The facades found in Ginza, an upscale shopping district of Tokyo, are artistically remarkable. And it’s often the high-end brands that take it upon themselves to enrich Ginza’s design with impressive artistry. Louis Vuitton’s Ginza flagship facade renewal, completed by prized design studio Jun Aoki & Associates in 2013, covers the store in an off-white aluminum shell with deliberate perforations and repeating patterns. It was largely inspired by the Art Deco facades of Ginza’s past.
Mode Gakuen Cocoon Tower, Tokyo
If you caught a glimpse of Mode Gakuen Cocoon Tower, you might think you’d seen London’s famous 30 St Mary Axe skyscraper—aka The Gherkin. That’s because Mode Gakuen Cocoon Tower also has distinctive lattice-woven beams and unique curvatures. But standing in front of the Shinjuku tower, completed in 2008 by Tange Associates, the inspiration for the high-concept design is clear: it’s a cocoon. The cocoon draws on the theme of incubating, because the tower houses three schools, Tokyo Mode Gakuen, HAL Tokyo, and Shuto Iko, training students of fashion, technology, and medicine, respectively.
Kyoto Botanical Garden Conservatory
While the Kyoto Botanical Gardens date back to 1924, the conservatory was a new addition in 1992 and the design was inspired by the undulating mountains of Kyoto and the city’s Golden Pavilion, Kinkakuji. The modernized pavilion features steel beam-supported glass dome ceilings, which allow sun to pour in and satiate the 4,500 plant species that reside here. With 10 different rooms, zones, and micro-climates, the conservatory design is enhanced by the lush greenery within.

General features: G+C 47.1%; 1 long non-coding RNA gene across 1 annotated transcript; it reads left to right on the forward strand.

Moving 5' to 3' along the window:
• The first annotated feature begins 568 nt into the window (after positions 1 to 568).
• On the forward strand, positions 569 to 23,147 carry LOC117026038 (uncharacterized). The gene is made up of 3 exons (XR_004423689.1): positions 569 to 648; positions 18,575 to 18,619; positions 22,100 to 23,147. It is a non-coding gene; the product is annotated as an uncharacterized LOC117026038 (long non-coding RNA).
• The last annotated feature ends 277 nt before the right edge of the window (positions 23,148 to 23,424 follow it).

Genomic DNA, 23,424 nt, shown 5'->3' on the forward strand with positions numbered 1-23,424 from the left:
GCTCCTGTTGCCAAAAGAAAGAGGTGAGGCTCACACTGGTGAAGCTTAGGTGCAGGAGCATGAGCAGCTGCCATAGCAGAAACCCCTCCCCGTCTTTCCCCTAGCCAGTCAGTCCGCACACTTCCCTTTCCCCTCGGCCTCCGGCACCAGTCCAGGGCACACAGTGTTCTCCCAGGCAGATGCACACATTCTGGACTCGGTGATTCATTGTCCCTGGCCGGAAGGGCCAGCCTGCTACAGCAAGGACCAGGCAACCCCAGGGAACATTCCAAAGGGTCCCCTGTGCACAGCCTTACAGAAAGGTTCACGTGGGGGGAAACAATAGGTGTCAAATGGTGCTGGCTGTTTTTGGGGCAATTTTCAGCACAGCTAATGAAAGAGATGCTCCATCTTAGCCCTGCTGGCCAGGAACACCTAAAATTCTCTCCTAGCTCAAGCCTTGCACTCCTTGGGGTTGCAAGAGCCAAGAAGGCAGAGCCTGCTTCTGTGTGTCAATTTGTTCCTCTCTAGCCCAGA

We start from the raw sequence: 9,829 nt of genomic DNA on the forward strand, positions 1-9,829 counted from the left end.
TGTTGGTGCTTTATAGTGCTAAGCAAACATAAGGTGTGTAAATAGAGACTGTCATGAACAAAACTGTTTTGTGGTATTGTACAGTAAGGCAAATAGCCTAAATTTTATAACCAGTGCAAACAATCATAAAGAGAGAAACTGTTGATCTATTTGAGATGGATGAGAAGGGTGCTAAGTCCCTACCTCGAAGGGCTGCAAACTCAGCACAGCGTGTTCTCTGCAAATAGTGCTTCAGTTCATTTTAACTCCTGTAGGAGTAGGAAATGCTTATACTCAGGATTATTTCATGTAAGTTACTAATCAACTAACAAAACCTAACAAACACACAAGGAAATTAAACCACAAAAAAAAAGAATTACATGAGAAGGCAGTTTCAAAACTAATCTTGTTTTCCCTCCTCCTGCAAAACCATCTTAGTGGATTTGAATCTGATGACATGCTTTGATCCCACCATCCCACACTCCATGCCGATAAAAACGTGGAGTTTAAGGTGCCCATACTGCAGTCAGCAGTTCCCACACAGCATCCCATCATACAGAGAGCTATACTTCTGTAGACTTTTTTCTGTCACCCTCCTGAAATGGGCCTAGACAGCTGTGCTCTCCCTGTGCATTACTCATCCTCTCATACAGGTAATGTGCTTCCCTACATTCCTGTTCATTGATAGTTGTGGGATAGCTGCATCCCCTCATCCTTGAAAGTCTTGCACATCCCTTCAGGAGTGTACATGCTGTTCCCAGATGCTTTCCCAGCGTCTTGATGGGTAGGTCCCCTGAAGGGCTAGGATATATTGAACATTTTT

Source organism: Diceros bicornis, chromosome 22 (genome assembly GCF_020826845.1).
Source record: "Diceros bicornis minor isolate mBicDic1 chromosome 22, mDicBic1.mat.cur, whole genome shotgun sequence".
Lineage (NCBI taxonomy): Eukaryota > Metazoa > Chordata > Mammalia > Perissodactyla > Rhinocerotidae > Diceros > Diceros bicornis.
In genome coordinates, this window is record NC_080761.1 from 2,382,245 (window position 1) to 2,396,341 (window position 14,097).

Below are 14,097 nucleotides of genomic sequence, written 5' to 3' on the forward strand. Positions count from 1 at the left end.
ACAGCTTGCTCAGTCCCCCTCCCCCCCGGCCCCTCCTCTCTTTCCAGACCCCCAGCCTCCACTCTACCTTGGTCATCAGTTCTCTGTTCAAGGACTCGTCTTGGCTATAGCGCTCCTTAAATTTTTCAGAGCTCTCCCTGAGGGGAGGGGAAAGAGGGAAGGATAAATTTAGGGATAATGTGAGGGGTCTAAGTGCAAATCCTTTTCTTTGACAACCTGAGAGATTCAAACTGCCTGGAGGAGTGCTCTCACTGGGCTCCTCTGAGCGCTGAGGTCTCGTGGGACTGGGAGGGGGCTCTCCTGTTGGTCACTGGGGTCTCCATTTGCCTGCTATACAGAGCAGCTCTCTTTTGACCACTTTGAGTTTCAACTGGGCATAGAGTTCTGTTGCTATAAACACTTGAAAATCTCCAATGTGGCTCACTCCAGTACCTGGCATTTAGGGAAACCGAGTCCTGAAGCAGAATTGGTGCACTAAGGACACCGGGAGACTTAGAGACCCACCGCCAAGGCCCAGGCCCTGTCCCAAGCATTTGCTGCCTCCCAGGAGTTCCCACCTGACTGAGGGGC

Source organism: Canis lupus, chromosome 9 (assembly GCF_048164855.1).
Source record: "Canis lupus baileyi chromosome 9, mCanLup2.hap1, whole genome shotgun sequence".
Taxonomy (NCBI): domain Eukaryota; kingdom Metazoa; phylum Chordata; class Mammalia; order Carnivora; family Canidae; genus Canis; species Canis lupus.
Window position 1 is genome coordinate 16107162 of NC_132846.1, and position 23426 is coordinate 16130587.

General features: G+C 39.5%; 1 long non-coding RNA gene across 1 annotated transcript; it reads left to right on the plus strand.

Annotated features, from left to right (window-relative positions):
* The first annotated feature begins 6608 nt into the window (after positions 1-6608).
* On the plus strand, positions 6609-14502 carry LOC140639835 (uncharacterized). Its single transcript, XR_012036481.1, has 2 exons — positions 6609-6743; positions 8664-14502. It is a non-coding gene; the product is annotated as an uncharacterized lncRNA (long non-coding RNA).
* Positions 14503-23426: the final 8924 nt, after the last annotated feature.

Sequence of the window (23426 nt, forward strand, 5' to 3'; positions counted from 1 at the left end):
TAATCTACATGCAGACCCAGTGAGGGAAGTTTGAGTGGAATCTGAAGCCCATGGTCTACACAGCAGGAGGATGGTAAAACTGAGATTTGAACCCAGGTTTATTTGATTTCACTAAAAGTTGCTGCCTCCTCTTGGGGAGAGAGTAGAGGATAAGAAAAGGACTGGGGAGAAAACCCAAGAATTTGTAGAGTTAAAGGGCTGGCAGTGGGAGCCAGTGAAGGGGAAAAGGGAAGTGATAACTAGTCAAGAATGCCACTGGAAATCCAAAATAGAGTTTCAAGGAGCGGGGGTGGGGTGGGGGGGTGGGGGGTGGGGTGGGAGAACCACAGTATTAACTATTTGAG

The National Art Center Tokyo
The National Art Center in Tokyo’s Roppongi neighborhood was designed by renowned Japanese architect Kisho Kurokawa as one of the country’s largest exhibition centers. With 12 galleries, and an eye-catching waved exterior, the National Art Center anchors the Roppongi and Roppongi Hills’ art scene, and is not far from the Mori Art Museum. The space, which is flanked by public green space and invites light to pour in through skylights, is exceptionally modern, using primarily glass and concrete to make a statement. Because The National Art Center has no permanent collections, only rotating exhibitions, the galleries are designed with maximum adaptability, forgoing pillars for movable walls to easily partition exhibition space.
Namba Parks, Osaka
Half mall, half urban jungle, Namba Parks is a tiered complex that weaves public green space into its design. Dubbed “Parks,” the Osaka lifestyle center’s outdoor areas come alive with enormous potted plants and beautiful flowering vegetation. Designed to resemble a canyon, the tiers and waved facades enhance the slot canyon feel. Situated in the heart of Osaka’s business district, the eight-acre, open-air complex was completed in 2003 by Los Angeles-based architecture firm JERDE, and sought to effectively use the outdoor terraces and rooftops to root natural beauty amidst concrete.